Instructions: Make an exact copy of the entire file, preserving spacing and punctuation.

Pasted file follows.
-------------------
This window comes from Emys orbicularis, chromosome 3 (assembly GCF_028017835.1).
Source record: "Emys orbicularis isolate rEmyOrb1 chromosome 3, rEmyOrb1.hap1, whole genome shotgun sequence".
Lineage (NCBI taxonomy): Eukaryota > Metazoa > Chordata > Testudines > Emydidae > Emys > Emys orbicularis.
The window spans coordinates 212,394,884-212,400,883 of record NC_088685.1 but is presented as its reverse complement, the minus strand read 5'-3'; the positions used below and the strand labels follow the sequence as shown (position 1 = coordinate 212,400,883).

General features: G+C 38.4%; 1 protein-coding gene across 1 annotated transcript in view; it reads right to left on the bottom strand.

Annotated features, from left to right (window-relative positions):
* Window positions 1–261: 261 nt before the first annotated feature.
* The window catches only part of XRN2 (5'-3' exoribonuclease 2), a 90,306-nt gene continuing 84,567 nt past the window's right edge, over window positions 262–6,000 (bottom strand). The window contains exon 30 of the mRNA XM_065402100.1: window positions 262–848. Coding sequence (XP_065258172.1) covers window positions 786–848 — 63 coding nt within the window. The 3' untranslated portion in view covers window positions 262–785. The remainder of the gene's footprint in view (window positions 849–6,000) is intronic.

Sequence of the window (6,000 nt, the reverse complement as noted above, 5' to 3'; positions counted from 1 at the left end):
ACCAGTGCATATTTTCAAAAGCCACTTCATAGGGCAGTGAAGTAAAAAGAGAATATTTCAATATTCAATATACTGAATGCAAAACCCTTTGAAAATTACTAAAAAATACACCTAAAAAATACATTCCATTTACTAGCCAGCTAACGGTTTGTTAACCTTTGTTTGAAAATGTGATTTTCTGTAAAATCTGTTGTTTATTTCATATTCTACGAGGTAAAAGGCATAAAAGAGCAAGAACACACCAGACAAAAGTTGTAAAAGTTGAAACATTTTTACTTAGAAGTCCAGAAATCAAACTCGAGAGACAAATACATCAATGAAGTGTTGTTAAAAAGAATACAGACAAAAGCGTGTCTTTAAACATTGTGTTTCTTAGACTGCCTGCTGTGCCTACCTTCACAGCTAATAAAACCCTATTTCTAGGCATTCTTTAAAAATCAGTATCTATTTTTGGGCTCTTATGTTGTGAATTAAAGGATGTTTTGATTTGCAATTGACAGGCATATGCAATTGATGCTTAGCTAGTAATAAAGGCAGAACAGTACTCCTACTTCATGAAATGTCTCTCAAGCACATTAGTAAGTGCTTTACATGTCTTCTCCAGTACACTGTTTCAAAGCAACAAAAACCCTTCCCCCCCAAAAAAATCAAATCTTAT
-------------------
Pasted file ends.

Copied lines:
This window comes from Emys orbicularis, chromosome 3 (assembly GCF_028017835.1).
Source record: "Emys orbicularis isolate rEmyOrb1 chromosome 3, rEmyOrb1.hap1, whole genome shotgun sequence".
Lineage (NCBI taxonomy): Eukaryota > Metazoa > Chordata > Testudines > Emydidae > Emys > Emys orbicularis.
The window spans coordinates 212,394,884-212,400,883 of record NC_088685.1 but is presented as its reverse complement, the minus strand read 5'-3'; the positions used below and the strand labels follow the sequence as shown (position 1 = coordinate 212,400,883).

General features: G+C 38.4%; 1 protein-coding gene across 1 annotated transcript in view; it reads right to left on the bottom strand.

Annotated features, from left to right (window-relative positions):
* Window positions 1–261: 261 nt before the first annotated feature.
* The window catches only part of XRN2 (5'-3' exoribonuclease 2), a 90,306-nt gene continuing 84,567 nt past the window's right edge, over window positions 262–6,000 (bottom strand). The window contains exon 30 of the mRNA XM_065402100.1: window positions 262–848. Coding sequence (XP_065258172.1) covers window positions 786–848 — 63 coding nt within the window. The 3' untranslated portion in view covers window positions 262–785. The remainder of the gene's footprint in view (window positions 849–6,000) is intronic.

Sequence of the window (6,000 nt, the reverse complement as noted above, 5' to 3'; positions counted from 1 at the left end):
ACCAGTGCATATTTTCAAAAGCCACTTCATAGGGCAGTGAAGTAAAAAGAGAATATTTCAATATTCAATATACTGAATGCAAAACCCTTTGAAAATTACTAAAAAATACACCTAAAAAATACATTCCATTTACTAGCCAGCTAACGGTTTGTTAACCTTTGTTTGAAAATGTGATTTTCTGTAAAATCTGTTGTTTATTTCATATTCTACGAGGTAAAAGGCATAAAAGAGCAAGAACACACCAGACAAAAGTTGTAAAAGTTGAAACATTTTTACTTAGAAGTCCAGAAATCAAACTCGAGAGACAAATACATCAATGAAGTGTTGTTAAAAAGAATACAGACAAAAGCGTGTCTTTAAACATTGTGTTTCTTAGACTGCCTGCTGTGCCTACCTTCACAGCTAATAAAACCCTATTTCTAGGCATTCTTTAAAAATCAGTATCTATTTTTGGGCTCTTATGTTGTGAATTAAAGGATGTTTTGATTTGCAATTGACAGGCATATGCAATTGATGCTTAGCTAGTAATAAAGGCAGAACAGTACTCCTACTTCATGAAATGTCTCTCAAGCACATTAGTAAGTGCTTTACATGTCTTCTCCAGTACACTGTTTCAAAGCAACAAAAACCCTTCCCCCCCAAAAAAATCAAATCTTAT